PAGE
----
The Berlin Wall history is one of separation, Cold War and hate. But the Berlin Wall history has at least one positive date. Today, the Berlin Wall history is being remembered as part of the 20’th anniversary of its fall. On November 9, 1989, the Berlin Wall came to an end, as East and West Germany finally became united again. The history of the Berlin Wall may be dark, but it always ends with those famous images of citizens tearing it down.
The Berlin Wall history was expected to go on a lot longer than it did. For all of the wall’s infamy, it only stayed up for about 30 years. In the heyday of the Cold War, the Berlin Wall was expected to stay up forever, despite Ronald Reagan’s demands to Gorbachev. But Communism in Europe and the Soviet Union was in its last throes, and the end of the Berlin Wall was the first nail in the coffin.
The Berlin Wall made positive history for once, when it began to come down on November 9, 1989. The images of the German people tearing the wall down, brick by brick, became part of American and television folklore. Soon after, the Soviet Union broke up and everyone declared the Berlin Wall fall as the beginning of the end of history.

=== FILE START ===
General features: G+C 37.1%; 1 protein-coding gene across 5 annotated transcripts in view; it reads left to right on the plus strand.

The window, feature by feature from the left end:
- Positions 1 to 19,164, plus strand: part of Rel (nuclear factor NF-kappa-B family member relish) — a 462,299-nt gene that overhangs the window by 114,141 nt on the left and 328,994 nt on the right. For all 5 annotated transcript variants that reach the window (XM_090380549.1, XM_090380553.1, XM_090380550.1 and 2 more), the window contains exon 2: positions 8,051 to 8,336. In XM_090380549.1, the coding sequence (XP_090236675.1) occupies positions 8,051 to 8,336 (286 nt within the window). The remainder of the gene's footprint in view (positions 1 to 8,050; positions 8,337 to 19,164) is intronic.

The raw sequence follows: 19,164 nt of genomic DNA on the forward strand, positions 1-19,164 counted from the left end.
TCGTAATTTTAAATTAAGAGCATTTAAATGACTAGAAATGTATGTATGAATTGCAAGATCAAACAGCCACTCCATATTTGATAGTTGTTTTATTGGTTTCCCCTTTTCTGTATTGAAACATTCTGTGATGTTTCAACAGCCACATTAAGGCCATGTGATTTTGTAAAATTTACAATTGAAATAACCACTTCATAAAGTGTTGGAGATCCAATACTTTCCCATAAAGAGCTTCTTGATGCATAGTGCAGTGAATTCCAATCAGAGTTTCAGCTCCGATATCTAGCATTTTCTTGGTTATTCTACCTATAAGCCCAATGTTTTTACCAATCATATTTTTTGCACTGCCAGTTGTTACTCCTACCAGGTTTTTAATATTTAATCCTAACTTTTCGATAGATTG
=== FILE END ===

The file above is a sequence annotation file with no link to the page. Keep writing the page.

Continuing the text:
Few alive at that time really must have thought that the Berlin Wall would come down in their lifetime. 20 years later, few people today likely believe that the wars against terrorism and extremists will end in their lifetimes. President Obama’s supporters hope that he can prove them wrong, just as President Reagan and H.W. Bush’s supporters tout how they helped bring the wall down.
But while the Berlin Wall history is in the spotlight today, Germans have other reasons to remember November 9. Today is also the anniversary of the Nazi’s ‘Reichskristallnacht’ attacks against Jewish homes and shops in 1938, as well as the German Revolution of 1918, and Adolf Hitler’s first coup attempt in 1923.
As always, the celebration of a positive event in German history is tempered by memories of bad events. Even the end of the Berlin Wall history is tinged with regret in even building the wall in the first place. But the end of the Berlin Wall still offers some inspiration, in how some symbols of hate and conflict don’t have to last forever – lessons that remain relevant today, if not taken to complete heart.
Historiann- “The Berlin Wall, 1961-1989”
BBC News- “The fall of the Berlin Wall: Your memories”
Spiegel Online- “November 9 Marks Highs and Lows in German History”